News of GM potentially exporting cars from China to the United States in the near future has some wondering if the General will be the first OEM to sell Chinese made cars in the United States. One can have a diverse array of opinions on the political, social and economic impact of such a move, but from a product standpoint, it may not be such a bad thing.
Max Warburton and his team. Warburton, of Bernstein Research, assembled a team to interview over 40 auto executives in China (both Chinese and foreign-born) and even bought two Chinese vehicles from Geely and Great Wall. Warburton had them shipped to Europe, where they were taken to a test track, driven extensively and then taken apart by engineers and automotive consultants. And it was far from pretty.
GM’s CEO Dan Akerson gave an interview to Norihiko Shirouzu, one of the best men in Reuters’ impressive stable of automotive writers. Akerson disclosed two very scary pieces of information:
- GM hinged most of its emerging markets strategy on its Chinese JV partner SAIC
- GM will hinge most of its emerging markets strategy on SAIC and PSA (Read More…)
December sales in GM’s largest market China are likely to be less than exhilarating. The indicator: GM’s Chinese joint venture partner SAIC told Reuters that its December auto sales rose 7.1 percent from a year earlier to 350,380 vehicles.
This is much less than the 16.9 percent growth achieved in November. In the same month, GM’s China sales were up 9.7 percent. (Read More…)
In its darkest hour, GM handed China-partner SAIC half of GM’s India business in return for some cash. Recently, GM injected cash (which it has again) into the joint venture, which resulted in GM owning 91 percent of the India business, and SAIC nine. That was widely lauded as GM regaining its independence. Some even said GM and SAIC don’t get along anymore. The opposite is true: GM and SAIC are expected to march hand in hand all over Southeast Asia. SAIC’s influence on GM is spreading. (Read More…)
MG, now owned by Chinese auto maker SAIC, is apparently gunning for Kia and beyond. But despite their lofty ambitions, MG hasn’t made much headway in the automotive world.
Our other man in China, (the Dutchman, not Bertel) has some spy shots of a new General Motors EV. It looks like a Chevrolet Sail, but may not be dubbed as such.
Talk about bad timing: One day after the elections that were preceded by the time-honored custom of China-bashing (with a little Japan-bashing mixed in, you never know) China’s largest automaker announced that the long feared attack of the Chinese car on American soil won’t happen anytime soon. (Read More…)
Hong Kong, and I speak from experience, is a great place to incorporate, to save taxes, and to throw a cloak of secrecy over financial operations which otherwise would be out in the open. In the case of GM, it is also a great place to save their Korean behinds. In December 2009, GM sold a 1% stake in its Shanghai-GM (SGM) joint venture to the Hong Kong part of its Chinese partner SAIC for the paltry sum of $85m. GM also put its India business into a Hong Kong based joint venture (HKJV). GM provided the India business, SAIC provided cash. As it turned out later, unearthed in Ed Niedermeyer’s seminal oeuvre about the mystery golden share, SAIC also underwrote a $400 million loan. In its darkest hour at the end of 2009, GM was kept afloat by the Chinese. Now, history seems to repeat itself in some convoluted way. (Read More…)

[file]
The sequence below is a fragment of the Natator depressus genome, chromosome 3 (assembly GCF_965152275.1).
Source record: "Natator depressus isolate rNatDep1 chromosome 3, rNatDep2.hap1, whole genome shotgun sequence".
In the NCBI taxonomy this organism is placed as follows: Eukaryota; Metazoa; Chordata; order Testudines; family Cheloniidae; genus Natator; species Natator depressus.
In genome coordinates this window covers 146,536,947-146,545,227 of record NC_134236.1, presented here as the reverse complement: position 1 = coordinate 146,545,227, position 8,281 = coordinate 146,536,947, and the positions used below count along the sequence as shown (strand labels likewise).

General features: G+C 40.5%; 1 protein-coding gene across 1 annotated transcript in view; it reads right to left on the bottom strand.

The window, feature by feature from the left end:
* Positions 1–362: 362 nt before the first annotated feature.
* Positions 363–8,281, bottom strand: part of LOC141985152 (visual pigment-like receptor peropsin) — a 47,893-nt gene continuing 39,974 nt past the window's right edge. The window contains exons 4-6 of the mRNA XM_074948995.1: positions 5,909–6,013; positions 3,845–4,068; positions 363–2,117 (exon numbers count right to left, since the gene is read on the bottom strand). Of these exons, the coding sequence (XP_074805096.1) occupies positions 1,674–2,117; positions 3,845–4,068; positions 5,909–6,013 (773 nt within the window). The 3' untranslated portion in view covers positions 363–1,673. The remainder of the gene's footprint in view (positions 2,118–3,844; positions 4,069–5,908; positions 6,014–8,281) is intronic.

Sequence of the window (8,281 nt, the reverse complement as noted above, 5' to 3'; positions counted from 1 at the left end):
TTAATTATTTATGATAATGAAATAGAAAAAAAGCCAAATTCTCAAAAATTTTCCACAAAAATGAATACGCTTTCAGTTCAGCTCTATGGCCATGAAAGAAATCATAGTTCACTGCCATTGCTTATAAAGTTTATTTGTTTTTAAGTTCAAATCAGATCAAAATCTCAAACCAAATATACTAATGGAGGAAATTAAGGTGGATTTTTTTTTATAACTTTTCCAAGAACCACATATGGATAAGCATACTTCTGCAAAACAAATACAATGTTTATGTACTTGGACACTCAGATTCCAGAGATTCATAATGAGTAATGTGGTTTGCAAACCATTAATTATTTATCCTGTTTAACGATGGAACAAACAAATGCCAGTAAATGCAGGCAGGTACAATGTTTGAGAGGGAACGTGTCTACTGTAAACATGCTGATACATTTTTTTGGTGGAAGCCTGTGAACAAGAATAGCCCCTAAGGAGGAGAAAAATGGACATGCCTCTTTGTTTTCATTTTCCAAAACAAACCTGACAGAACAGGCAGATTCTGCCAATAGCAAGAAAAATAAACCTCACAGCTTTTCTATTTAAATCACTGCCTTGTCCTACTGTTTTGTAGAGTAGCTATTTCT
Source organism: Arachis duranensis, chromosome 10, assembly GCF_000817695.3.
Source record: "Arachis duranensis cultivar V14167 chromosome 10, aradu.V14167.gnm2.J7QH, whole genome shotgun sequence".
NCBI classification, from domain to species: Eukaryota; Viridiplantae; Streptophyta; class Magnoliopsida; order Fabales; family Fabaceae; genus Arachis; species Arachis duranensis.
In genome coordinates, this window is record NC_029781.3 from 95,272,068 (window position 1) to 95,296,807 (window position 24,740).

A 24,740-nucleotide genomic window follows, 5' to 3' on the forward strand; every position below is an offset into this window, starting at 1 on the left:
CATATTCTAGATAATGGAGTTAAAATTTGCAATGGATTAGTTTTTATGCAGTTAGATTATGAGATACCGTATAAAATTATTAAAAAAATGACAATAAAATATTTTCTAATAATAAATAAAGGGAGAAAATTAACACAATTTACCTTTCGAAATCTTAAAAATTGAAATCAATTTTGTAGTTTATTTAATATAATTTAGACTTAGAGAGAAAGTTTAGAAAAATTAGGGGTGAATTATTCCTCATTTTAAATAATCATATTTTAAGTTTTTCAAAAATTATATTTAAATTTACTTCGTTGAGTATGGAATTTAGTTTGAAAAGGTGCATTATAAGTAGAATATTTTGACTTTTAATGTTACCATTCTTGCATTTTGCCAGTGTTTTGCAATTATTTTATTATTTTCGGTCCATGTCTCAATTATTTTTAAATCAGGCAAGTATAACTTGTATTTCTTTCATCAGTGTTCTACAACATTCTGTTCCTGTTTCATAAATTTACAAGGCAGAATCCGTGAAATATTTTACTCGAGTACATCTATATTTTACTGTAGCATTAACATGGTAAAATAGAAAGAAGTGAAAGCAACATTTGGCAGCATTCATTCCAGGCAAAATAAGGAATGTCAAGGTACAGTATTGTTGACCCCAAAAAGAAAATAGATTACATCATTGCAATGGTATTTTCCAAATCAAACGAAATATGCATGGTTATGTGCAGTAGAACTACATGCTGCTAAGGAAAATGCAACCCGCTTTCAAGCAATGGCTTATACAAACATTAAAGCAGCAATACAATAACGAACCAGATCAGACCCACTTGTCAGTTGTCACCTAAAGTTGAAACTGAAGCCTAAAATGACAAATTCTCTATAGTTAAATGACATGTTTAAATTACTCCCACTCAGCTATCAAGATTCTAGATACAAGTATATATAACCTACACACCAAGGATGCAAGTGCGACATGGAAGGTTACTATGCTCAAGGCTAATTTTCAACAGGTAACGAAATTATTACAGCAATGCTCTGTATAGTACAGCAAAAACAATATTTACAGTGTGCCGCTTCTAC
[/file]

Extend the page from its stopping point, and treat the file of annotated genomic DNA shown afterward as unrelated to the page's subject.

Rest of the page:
”It’s too early to say for sure whether GM will purchase the controlling stake in HKJV, and thereby regain full control of its India business. It is unlikely that SAIC will relinquish its grip on India, just because it suddenly can’t service the capital requirements of the HKJV. Possibly, more information will become available when GM files its Q3 paperwork, or possibly later.”
As it turns out, they did.
When you want to make and sell cars in India, you don’t need a joint venture partner. Except when you are GM. In the dark days of December 2009, GM cut a deal with Chinese partner SAIC, gave them half of its India business and a golden share in China for much needed cash. SAIC underwrote a $400 million loan when GM was out of money. Now, India is flooded with Chinese cars bearing the Chevrolet badge. (Read More…)
GM is backing out of plans to share the Opel Insignia platform with its partner PSA, says Der Spiegel. It was planned that PSA will build a mid-sized Peugeot and Citroen with next gen Insignia underpinnings. The cars would have been made at Opel’s Rüsselsheim factory. Together with the Opel model, the cars would have filled the available capacity. Scratch that plan. It wasn’t killed because it was a bad idea. It was killed because Buick and especially GM China complained, says the magazine. (Read More…)
Lotus may not have been sold to the Chinese (yet) but someone else was. And they’ve been making cars for over a year. Supposedly, they’re not bad to drive either.
GM and its Chinese partner SAIC finally have worked out a deal that would get GM its coveted golden share back. In its darkest hour, GM had sold one percent of its 50:50 joint venture to SAIC, for the chump change of $85 million. Later, it became known why the number was so low: SAIC co-signed a note of $400 million. GM needed the cash to save its Korean arm. GM itself was facing bankruptcy, which happened only little later. Now, the share is coming back. For a hefty price. (Read More…)